Tuesday, October 13, 2015

Addicted to Modernism

“The artist must be free to paint his effects.
Nature must not bind Him.”
Alfred H. Maurer

“It’s Complicated” is the relationship status the best describes that which existed between the American painter Alfred H. Maurer and his German born artist father, Louis. Whilst desirous of parental approval the son was unable to ignore the need to paint works that expressed the zeitgeist of European Modernism inspired by the Fauvists and Cubists; a tendency that grieved the older man.

The artist Jerome Myers wrote in his autobiography, Artist In Manhattan, “His father, Louis Maurer, was an old-time artist, who had worked on the Currier & Ives lithographs. When I met him at an exhibition of the Independents at the Grand Central Palace, he was a quiet-mannered man, whom I took to be about seventy-five years old. Later I learned that he was then already ninety-five ... Speaking of his son, Alfred, he evidently could not sympathize with—or, as he said, understand—the ultra-violets and ultra-blues of that phase of Alfred's work. He seemed so proud of what his son had done, but so grieved at what he was then doing.”

That the younger man took his own life weeks after the death of his father was the culmination of 17 years dependence that the eminent art critic Robert Hughes described as a banishment to a hell of oedipal conflict."

At the age of 16 Maurer left school to work in his father’s lithographic studio. As a 29 year old, Maurer escaped to Paris only to return four years later to show his skeptical parent that he could  indeed paint. In a matter of hours Maurer painted arguably his most famous work An Arrangement (see above). A significantly influenced Whistleresque genre style work in both execution and title, it was awarded the first prize in the 1901 Carnegie International Exhibition.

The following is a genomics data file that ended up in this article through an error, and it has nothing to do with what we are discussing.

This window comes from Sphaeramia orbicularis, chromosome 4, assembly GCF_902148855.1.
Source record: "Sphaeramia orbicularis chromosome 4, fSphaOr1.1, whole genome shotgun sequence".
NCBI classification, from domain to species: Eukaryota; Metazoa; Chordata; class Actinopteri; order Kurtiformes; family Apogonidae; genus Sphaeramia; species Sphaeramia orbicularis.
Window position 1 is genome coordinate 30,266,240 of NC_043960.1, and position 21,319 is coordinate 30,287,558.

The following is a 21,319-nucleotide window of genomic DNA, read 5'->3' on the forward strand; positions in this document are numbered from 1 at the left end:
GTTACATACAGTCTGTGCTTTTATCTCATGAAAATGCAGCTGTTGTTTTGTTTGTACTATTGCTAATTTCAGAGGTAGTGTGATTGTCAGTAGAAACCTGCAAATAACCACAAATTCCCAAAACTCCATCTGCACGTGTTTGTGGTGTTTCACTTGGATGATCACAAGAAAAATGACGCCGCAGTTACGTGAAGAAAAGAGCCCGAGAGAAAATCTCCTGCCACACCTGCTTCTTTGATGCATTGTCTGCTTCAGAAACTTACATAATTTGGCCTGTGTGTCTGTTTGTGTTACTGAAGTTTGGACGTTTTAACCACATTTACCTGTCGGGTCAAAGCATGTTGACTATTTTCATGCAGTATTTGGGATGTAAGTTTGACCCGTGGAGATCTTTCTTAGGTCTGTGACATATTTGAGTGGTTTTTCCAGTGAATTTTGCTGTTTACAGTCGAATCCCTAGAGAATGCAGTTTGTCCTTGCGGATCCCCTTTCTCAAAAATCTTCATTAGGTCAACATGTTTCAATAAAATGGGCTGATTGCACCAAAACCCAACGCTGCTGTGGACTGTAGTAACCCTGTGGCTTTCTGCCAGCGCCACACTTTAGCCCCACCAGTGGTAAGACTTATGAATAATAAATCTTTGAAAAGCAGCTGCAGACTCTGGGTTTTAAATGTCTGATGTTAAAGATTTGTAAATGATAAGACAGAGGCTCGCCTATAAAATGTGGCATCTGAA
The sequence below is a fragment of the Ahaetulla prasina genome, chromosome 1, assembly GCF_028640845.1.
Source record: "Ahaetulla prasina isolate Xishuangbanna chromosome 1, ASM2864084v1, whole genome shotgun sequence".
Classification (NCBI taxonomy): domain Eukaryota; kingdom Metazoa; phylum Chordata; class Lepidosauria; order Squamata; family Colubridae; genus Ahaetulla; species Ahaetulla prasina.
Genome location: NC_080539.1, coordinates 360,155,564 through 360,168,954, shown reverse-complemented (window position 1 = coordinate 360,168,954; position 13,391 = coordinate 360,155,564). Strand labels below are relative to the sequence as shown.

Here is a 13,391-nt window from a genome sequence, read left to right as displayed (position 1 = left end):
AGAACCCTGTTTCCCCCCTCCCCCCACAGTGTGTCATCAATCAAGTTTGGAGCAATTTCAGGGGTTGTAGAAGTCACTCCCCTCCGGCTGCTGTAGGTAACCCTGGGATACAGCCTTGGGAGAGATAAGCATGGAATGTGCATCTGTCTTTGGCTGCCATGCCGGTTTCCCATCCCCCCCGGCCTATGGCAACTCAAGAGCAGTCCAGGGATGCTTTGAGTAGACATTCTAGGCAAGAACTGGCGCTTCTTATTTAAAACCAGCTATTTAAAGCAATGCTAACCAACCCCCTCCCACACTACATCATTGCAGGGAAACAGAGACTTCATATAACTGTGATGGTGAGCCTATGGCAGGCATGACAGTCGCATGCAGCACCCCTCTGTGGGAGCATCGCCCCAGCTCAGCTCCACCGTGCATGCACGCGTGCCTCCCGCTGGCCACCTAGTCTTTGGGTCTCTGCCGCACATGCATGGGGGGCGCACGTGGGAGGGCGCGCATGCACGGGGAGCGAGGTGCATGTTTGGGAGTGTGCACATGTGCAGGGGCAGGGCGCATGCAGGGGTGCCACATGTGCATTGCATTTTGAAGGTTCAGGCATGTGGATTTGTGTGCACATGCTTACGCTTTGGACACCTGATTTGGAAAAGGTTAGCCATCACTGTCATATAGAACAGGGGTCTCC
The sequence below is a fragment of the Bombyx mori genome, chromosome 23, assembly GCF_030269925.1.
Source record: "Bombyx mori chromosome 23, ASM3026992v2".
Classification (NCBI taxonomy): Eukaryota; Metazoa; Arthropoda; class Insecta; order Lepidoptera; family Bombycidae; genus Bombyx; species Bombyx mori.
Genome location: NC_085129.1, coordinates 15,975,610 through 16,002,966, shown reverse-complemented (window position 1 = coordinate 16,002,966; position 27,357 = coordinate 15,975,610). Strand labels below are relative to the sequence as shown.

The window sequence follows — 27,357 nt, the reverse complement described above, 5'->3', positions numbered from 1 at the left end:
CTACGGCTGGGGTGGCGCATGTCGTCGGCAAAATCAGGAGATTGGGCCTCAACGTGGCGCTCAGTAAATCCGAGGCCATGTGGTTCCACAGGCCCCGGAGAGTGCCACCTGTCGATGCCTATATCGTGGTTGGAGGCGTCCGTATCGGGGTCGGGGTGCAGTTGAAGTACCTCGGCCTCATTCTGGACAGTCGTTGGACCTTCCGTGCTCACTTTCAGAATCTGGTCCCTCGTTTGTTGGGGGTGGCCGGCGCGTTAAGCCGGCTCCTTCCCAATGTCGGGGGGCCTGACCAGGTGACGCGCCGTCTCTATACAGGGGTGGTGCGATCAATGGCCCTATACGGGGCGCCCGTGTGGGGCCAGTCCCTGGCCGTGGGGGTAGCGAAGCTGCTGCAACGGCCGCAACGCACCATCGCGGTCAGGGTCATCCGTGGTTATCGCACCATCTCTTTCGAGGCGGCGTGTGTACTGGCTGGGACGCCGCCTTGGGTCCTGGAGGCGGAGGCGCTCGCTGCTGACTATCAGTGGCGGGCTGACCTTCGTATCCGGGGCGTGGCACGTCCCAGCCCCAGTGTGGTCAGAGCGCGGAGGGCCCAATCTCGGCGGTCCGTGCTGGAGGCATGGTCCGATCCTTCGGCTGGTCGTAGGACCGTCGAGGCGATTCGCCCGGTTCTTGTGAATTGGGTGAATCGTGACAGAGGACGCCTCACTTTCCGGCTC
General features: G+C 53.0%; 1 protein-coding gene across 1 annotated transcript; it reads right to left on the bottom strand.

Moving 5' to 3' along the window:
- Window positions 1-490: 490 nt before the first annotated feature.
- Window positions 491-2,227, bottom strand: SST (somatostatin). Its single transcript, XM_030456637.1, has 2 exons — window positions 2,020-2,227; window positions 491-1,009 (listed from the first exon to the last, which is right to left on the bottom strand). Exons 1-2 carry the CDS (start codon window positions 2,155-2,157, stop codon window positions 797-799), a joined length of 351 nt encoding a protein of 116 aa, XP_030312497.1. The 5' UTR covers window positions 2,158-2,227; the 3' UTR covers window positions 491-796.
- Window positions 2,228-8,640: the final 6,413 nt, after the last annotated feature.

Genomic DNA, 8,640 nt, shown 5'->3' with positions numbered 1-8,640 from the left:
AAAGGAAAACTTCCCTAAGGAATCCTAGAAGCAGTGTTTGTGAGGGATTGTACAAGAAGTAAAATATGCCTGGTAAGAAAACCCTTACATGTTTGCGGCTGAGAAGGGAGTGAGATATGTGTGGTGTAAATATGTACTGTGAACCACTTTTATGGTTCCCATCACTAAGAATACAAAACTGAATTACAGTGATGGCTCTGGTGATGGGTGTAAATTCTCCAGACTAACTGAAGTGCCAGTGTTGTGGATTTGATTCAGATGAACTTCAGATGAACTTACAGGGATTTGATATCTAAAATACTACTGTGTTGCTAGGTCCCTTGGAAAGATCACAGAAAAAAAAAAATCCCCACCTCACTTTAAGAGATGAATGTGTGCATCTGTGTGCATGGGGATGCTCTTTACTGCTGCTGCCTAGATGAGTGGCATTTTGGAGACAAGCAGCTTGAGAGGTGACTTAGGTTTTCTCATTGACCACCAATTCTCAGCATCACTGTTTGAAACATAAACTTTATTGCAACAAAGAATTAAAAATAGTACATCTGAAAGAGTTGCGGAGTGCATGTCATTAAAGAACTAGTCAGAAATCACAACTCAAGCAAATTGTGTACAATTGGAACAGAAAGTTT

Seven years later, back in Paris, Maurer abandoned the acceptable painting style of the day for which he was gaining an international reputation to concentrate on works inspired by Cezanne and Matisse. A genre that was to inform Maurer’s work for the rest of his life.

The advent of the First World War impelled Maurer to return to American and there the disapproving parent provided him with a garret in his Manhattan home as a studio. Maurer was unable to return to his beloved Paris and spent the rest of his days in New York plagued by the torture of neglect.

About his work Maurer is reported in a 1983 Whitney Museum of American Art catalogue to have said "My main concern in painting is the beautiful arrangement of color values -- that is, harmonized masses of pigment, more or less pure. For this reason, it is impossible to present an exact transcription of nature....It is necessary for art to differ from nature....Perhaps art should be an intensification of nature; at least it should express an inherent feeling which cannot be obtained from nature except through a process of association.”

The Exhibition Alfred Maurer: Art on the Edge is currently on show at Arkansas’ Crystal Bridges Museum of American Art until the 4th of January next year.

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